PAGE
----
Since the late 1960s, the Swiss conceptual artist Jean-Frédéric Schnyder has created a vast oeuvre of paintings, photographs, sculptures, objects, and installations. In his art practice he remains radically open, one result of which is a fully discontinuous body of work. However, looking at Schnyder’s painterly work since the beginning of the 1970s, one discovers surprising continuities and ruptures at the same time.
In each new series of works, which at the same time represents an experimental set-up, the artist concentrates meticulously on the chosen theme. His interest in the painterly process itself motivated him, for example, to explore vedute painting and to translate it into multi-part series of plein air paintings: the series of Bernese vedutes consisting of 128 small-format paintings (early 1980s) or the series on Lake Thun realized in the mid-1990s, which comprises 38 small-format paintings.
Schnyder orients his choice of themes and motifs on existing and common practices, plays them consistently and skillfully through – still life, nude, landscape, the three most common motifs in art history, for example – while the works remain stylistically highly heterogeneous. Instead of perpetuating the archetype of romanticized Swiss Alpine images, it rather represents images of humanly cultivated, self-made landscape – for example, when highways and roads are foregrounded. The artist works in his studio with figurative-abstract motifs and styles. For a series of flower paintings – another classic motif – he applies a pixel system that recalls an early digital aesthetic as well as color field painting of the beginning of the 20th century.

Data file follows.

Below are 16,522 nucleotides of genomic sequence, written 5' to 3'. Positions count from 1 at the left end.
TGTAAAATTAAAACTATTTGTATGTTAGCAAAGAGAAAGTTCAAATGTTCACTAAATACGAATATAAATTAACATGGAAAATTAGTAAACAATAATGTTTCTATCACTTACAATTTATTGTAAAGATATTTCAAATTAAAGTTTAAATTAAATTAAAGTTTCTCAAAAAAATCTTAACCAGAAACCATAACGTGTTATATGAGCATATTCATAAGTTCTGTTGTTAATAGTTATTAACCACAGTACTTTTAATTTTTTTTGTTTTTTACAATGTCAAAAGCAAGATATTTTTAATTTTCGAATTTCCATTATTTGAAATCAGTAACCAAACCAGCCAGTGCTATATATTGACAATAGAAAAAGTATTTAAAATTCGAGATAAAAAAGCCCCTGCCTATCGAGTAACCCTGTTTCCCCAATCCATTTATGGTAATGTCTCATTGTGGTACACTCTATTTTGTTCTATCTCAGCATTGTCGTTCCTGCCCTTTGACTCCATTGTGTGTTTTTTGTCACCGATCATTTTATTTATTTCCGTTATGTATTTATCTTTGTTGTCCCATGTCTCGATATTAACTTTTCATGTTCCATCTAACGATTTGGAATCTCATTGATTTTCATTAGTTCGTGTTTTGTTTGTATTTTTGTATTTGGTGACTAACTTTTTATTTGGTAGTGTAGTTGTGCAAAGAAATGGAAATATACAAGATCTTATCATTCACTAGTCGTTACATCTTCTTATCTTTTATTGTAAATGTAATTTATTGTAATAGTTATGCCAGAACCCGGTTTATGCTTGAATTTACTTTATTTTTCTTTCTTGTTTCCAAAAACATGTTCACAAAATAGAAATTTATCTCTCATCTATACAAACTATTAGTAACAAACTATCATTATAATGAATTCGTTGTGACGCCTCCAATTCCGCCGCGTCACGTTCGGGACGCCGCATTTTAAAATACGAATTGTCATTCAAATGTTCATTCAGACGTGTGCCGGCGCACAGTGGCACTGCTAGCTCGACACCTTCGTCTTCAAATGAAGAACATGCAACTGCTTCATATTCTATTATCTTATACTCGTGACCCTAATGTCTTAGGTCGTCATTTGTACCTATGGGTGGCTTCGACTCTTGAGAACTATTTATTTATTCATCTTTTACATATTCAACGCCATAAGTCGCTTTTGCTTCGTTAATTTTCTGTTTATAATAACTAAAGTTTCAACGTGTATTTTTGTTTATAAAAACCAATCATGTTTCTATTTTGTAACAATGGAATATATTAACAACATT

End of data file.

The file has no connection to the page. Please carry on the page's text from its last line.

For his sculptural installation Hüter der Schwelle (guardians of the threshold) the artist has made 22 lamps from banana boxes, which had previously been used as moving boxes. The cut-out holes create the impression of faces; at the same time, they evoke the association with the banal, practical function of carrying handles. The idea of recycling comes into play in another ongoing work, when Schnyder, the painter, pieces together into a huge patchwork canvas the color-soaked rags into which he wipes his brushes, as most recently in the exhibition Stop Painting in Venice in 2020.
Schnyder has exhibited internationally since the end of the 1960s, including the legendary exhibitions When Attitude Becomes Form, at Kunsthalle Bern (1969), documenta 5 (1972) and documenta 7 (1982); in 1993 he represented Switzerland at the Venice Biennale. His exhibition at the Secession is his first institutional solo show in Austria.
Programmed by the board of the Secession
Curated by Jeanette Pacher